Theme: Blessings from God’s House
In this week’s lessons we are reminded of the need to long after God, who delights in his people as they trust in him.
Scripture: Psalm 84:1-12
There are a number of ways of outlining Psalm 84, or parts of it. It can be done by the selahs, which divide the psalm into three parts, or by the stanzas of the New International Version, which would give us six parts, or in other ways. I have avoided expounding the psalm by means of its outline, considering that a far better way to get into it is by dealing with its authorship and images, as I have done.
However, at this point there is a three-part outline that can move us forward. It is the three blessings or beatitudes found in verses 4, 5 and 12. They make a progression. The first is for those who live and work in the temple. The second is for those who are on their way to it, for pilgrims. The third, which we will look at in tomorrow’s study, is for those who cannot get to the temple but who place their faith in God.
1. Those who dwell in God’s house (v. 4). We should be prepared for this blessing now, since it is what the psalm has been about almost entirely up to this point. The psalmists were aware that “the Lord of heaven and earth does not live in temples built by hands,” as the Apostle Paul would later tell the Athenians (Acts 17:24). But there had been a special manifestation of God at the temple, when God descended in the form of the Shekinah glory to dwell within the Most Holy Place. And even though that visible glory at some point had departed or would depart, the ancient worshipers nevertheless felt the presence of God in the temple and even in Jerusalem, as nowhere else. It is why David wrote in Psalm 27: “One thing I ask of the LORD, this is what I seek: that I may dwell in the house of the LORD all the days of my life, to gaze upon the beauty of the LORD and to seek him in his temple” (v. 4). It is why the sons of Korah speak of yearning and even fainting for the courts of the Lord in Psalm 84.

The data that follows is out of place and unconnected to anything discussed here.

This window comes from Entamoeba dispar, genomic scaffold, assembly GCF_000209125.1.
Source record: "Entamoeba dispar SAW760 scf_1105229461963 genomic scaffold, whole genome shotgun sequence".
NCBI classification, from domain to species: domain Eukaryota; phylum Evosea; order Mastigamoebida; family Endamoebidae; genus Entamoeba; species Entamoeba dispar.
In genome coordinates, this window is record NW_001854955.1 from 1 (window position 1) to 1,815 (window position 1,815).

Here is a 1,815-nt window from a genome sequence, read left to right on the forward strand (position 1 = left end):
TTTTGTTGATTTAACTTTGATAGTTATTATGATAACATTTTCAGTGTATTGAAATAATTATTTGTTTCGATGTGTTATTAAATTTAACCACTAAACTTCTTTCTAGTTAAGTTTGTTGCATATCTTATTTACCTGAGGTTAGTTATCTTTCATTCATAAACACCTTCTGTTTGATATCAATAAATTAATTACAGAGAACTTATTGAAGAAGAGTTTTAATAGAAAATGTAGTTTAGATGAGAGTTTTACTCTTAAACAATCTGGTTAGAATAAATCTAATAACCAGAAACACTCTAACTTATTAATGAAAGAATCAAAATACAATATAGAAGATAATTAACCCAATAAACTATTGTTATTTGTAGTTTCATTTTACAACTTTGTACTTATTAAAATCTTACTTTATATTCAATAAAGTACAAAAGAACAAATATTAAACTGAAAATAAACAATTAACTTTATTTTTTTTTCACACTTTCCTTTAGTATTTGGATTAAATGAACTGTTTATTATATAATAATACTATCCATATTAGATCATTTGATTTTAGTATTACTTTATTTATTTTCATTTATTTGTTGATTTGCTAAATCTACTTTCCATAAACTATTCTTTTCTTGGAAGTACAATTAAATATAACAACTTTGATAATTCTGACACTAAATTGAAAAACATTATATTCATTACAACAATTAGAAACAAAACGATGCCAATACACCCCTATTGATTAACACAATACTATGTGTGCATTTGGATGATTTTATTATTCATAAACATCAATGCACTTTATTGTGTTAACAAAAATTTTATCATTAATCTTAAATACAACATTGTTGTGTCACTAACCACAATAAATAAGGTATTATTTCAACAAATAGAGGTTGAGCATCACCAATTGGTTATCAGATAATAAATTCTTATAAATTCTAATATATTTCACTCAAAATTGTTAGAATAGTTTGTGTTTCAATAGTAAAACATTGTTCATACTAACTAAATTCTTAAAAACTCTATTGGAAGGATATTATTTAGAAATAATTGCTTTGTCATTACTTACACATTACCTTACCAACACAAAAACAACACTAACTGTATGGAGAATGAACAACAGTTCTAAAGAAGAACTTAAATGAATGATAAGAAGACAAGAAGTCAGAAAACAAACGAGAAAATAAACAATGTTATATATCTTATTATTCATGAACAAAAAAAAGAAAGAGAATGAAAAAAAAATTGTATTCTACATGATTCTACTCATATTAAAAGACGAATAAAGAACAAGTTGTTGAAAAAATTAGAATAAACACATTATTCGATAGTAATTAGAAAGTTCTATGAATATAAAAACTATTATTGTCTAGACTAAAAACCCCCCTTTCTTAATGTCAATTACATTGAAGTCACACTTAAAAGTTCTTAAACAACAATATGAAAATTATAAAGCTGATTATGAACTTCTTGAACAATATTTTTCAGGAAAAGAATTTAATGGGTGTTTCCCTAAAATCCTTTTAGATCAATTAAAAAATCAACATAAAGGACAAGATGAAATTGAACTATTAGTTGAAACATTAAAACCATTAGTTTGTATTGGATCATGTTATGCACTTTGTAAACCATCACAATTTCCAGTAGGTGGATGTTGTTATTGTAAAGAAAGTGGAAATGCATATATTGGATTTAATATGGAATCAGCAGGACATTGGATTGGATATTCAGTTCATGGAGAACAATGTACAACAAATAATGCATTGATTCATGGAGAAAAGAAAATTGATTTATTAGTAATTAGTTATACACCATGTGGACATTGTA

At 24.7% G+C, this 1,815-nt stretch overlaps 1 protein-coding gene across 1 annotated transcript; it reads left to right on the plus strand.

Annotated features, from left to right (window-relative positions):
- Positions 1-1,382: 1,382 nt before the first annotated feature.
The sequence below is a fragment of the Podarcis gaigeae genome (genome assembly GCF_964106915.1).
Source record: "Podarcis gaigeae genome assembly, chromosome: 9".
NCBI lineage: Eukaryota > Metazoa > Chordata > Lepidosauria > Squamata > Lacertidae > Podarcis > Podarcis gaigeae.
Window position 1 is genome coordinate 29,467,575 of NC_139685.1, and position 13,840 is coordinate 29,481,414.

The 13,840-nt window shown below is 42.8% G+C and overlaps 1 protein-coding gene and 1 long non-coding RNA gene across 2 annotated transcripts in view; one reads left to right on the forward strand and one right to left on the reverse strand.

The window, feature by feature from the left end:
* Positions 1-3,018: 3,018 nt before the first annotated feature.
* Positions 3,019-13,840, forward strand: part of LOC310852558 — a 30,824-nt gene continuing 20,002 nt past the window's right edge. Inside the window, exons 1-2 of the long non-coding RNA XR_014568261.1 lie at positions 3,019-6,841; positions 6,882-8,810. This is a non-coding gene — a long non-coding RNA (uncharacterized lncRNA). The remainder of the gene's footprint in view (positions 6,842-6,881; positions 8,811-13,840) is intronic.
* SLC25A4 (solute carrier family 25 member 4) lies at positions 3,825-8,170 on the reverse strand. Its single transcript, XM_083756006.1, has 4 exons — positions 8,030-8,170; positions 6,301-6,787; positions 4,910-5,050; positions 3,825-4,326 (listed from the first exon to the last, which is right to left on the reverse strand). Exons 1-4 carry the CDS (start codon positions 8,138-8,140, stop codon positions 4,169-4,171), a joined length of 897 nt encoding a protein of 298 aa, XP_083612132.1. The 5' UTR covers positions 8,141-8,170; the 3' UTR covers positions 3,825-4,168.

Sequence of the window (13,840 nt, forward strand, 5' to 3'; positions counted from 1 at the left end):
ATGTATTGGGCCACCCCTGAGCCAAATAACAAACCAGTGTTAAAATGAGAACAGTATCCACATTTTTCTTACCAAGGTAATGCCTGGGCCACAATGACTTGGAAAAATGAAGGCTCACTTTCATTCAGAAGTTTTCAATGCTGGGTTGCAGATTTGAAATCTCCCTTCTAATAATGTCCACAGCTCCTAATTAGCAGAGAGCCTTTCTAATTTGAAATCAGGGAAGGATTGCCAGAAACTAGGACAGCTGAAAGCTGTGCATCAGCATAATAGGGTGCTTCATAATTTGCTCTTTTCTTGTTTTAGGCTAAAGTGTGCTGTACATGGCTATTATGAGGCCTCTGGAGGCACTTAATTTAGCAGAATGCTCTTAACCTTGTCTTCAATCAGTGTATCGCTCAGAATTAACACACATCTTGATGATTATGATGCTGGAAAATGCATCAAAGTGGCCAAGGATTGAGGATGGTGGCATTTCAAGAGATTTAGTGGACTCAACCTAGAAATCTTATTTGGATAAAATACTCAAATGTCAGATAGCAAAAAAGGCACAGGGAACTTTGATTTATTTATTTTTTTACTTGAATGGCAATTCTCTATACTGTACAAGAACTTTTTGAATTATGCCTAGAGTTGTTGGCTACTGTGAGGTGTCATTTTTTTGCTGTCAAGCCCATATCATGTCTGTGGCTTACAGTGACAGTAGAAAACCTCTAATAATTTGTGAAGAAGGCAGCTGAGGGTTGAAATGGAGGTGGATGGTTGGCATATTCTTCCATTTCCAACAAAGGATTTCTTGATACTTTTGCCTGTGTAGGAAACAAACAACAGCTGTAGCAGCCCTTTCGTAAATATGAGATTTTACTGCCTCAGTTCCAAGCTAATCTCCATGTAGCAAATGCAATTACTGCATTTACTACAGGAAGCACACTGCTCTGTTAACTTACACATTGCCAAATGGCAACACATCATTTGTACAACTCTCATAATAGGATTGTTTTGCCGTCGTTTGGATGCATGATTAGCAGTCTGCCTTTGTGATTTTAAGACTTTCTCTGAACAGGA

Because God dwelled in Zion, the most favored of all human beings were those who lived there too, especially those who, like the priests, actually worked in the temple, whether making the sacrifices, conducting the music or attending to the inevitable custodial work. “Blessed are those who dwell in your house,” says the psalmist. “They are ever praising you.”
2. Those who are making their way to God’s house (v. 5). Not everyone was able to live in Jerusalem, of course. The majority of the people were scattered throughout the country in small villages or family farms. What about those people? The psalmist does not forget them and, in fact, has a blessing for them too (see v. 5). The remainder of this stanza (vv. 6, 7) describes the special blessings of the pilgrims who would be making their way up to Jerusalem for the feasts.
It is because of this stanza that so many of the commentators consider this a pilgrim psalm. It is not, as I have indicated. Nevertheless, there are blessings for these pilgrims. They are: 1) that they bless every area they pass through, even the Valley of Baca (“valley of weeping”), turning it into “a place of springs”; and 2) that they “go from strength to strength till each appears before God in Zion.”
What a wonderful picture of the Christian life! Those who have come to know God in Jesus Christ are not seeking an earthly temple. We are seeking a heavenly temple and a city that has heavenly foundations (Heb. 12:22-24). As we press forward to that goal we pass through many Valleys of Baca and many autumns with falling brown leaves and cold slashing rains. But we are not disheartened by these things. On the contrary, we rise above them and go on from strength to strength, strengthening one another along the way, and blessing all we meet. Do you know Christians like that? I know many. I have been encouraged and helped and blessed by scores of people like this. You and I need to be exactly that for other people.
What is the progression of this psalm?
What was special about the temple? About those who live there?
What are the blessings for the pilgrims?
Application: Who has been an encouragement to you in your Christian life? How can you express your appreciation for them? Whom do you know who needs your help, and what will you do for their spiritual growth?